Mr. McLoughlin: On the parking issue, previously there was deemed to be an element of profit in the motor mileage allowance. That was one reason for deciding that no allowance should be made when congestion charging was introduced. If we accept this proposal for parking, should not we also accept it for congestion charging if the profit element has gone from the motor mileage allowance?
Mr. Hain: The Inland Revenue does not provide for congestion charging to be met in such a way. I should say to the hon. Member for Lewes that if the amendment tabled by the hon. Member for Macclesfield is carried, I will recommend that we support it, because built into the costs of the mileage rate of the House of Commons is provision to meet such costs. For example, if I travel across the Severn bridge I pay a toll. I do not think that that should be provided for by the House authorities, because the mileage rate is fairly generous. The same applies to parking.
Sir John Butterfill (Bournemouth, West) (Con):
The Inland Revenue figure is for the calculation of tax liability; it is not said that a higher allowance should not be paid by an employer. Simply, if an allowance is given above that figure, it is taxable. That is already the case with Members' existing allowanceit is taxable above 40p. That is a matter for the Inland Revenue to decide, but the fact that this does not accurately reflect modern costs of running a motor car is well known throughout the nation. The AA says that, as do all the motor car magazines that publish the costs of running a motor car. The Inland Revenue point has nothing to do with the real cost of running a car, but it relates to a threshold for taxation.
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Mr. Hain: There is a lot of substance to the hon. Gentleman's argument, but the public in our constituencies are treated by the Inland Revenue in a certain way. [Hon. Members: "So are we!"] Well, we are not, because we get a higher rate than is generally given. Anyway, this is ultimately[Interruption.] Look, I understand the concerns. For goodness' sake, I acknowledged the concerns earlier by saying that I understand the points that are being made, particularly the sharp change [Interruption.] Hon. Members ask why I am proposing what I am proposing. It would be a serious departure if the Leader of the House did not put before the House recommendations from the SSRB.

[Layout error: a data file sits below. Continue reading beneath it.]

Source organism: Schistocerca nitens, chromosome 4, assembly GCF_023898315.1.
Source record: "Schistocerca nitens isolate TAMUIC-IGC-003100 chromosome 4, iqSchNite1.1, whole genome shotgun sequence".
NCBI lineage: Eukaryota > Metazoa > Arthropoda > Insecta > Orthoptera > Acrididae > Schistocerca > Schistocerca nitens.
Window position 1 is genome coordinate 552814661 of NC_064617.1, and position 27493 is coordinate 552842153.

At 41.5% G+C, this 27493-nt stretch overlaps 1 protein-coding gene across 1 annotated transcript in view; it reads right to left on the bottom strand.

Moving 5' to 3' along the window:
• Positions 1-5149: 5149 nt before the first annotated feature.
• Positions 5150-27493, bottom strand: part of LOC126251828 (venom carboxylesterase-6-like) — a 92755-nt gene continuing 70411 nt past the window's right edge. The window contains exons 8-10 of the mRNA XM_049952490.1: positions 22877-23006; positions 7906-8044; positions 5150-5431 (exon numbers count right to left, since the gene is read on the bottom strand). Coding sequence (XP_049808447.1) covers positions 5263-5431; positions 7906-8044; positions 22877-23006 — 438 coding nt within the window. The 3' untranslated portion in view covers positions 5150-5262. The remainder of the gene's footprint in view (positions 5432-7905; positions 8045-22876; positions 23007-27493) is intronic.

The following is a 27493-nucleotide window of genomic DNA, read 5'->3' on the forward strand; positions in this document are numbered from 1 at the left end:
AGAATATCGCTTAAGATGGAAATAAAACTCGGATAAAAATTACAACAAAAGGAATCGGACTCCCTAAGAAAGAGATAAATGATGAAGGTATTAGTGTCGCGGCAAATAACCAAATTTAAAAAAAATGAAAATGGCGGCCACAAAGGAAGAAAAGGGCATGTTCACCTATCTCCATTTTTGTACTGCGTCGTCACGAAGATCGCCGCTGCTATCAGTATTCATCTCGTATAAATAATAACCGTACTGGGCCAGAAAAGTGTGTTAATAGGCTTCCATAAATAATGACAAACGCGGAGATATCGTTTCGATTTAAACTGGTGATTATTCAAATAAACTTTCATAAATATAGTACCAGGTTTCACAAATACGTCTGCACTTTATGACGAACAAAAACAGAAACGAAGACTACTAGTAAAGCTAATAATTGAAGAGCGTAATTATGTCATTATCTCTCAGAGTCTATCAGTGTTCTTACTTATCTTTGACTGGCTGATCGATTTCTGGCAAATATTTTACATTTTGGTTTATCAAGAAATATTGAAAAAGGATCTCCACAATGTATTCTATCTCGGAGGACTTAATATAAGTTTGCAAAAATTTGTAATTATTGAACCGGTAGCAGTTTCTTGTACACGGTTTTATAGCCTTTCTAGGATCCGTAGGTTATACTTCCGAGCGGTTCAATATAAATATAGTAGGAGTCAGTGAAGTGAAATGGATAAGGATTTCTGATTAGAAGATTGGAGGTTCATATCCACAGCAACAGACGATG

It is for the House to decide what it wishes to decidethat is our sovereign rightbut asking an independent body such as the SSRB to look at this dispassionately and then not putting its proposals before the House would be a serious breach with tradition and practice in respect of independent advice from such a body.
Mr. John Greenway (Ryedale): The fact that there is a tension between the amendment tabled by the hon. Member for Lewes and that tabled by my hon. Friend the Member for Macclesfield, which I have supported, shows that the review body's recommendation does not suit all hon. Members. Despite the fact that we could have been consulted on the matter, this recommendation has come to many of us as a complete surprise, out of the blue. It is grossly unfair to those of us with large rural constituencies some distance from London. I agree that the provision can be unfair to people who have to use airports, but surely the matter should be referred back to the Members Estimate Committee if the amendment is not carried.
Mr. Hain: I understand that point, but I have an obligation to put before the House recommendations from the SSRB. It would be a serious breach of practice adopted by previous Leaders of the House were that not done.
Mr. Mark Lazarowicz (Edinburgh, North and Leith) (Lab/Co-op): Does my right hon. Friend agree that when Members vote on the matter they should bear it in mind that it is difficult to explain to the public why we are prepared to accept SSRB recommendations when they increase our pay and allowances, but not so keen to accept them when they lead to a reduction? Without wishing to be pious, does he agree that at a time when every party talks about the need to combat climate change, we should at least set some example in relation to the mileage for which we claim and the vehicles that we operate?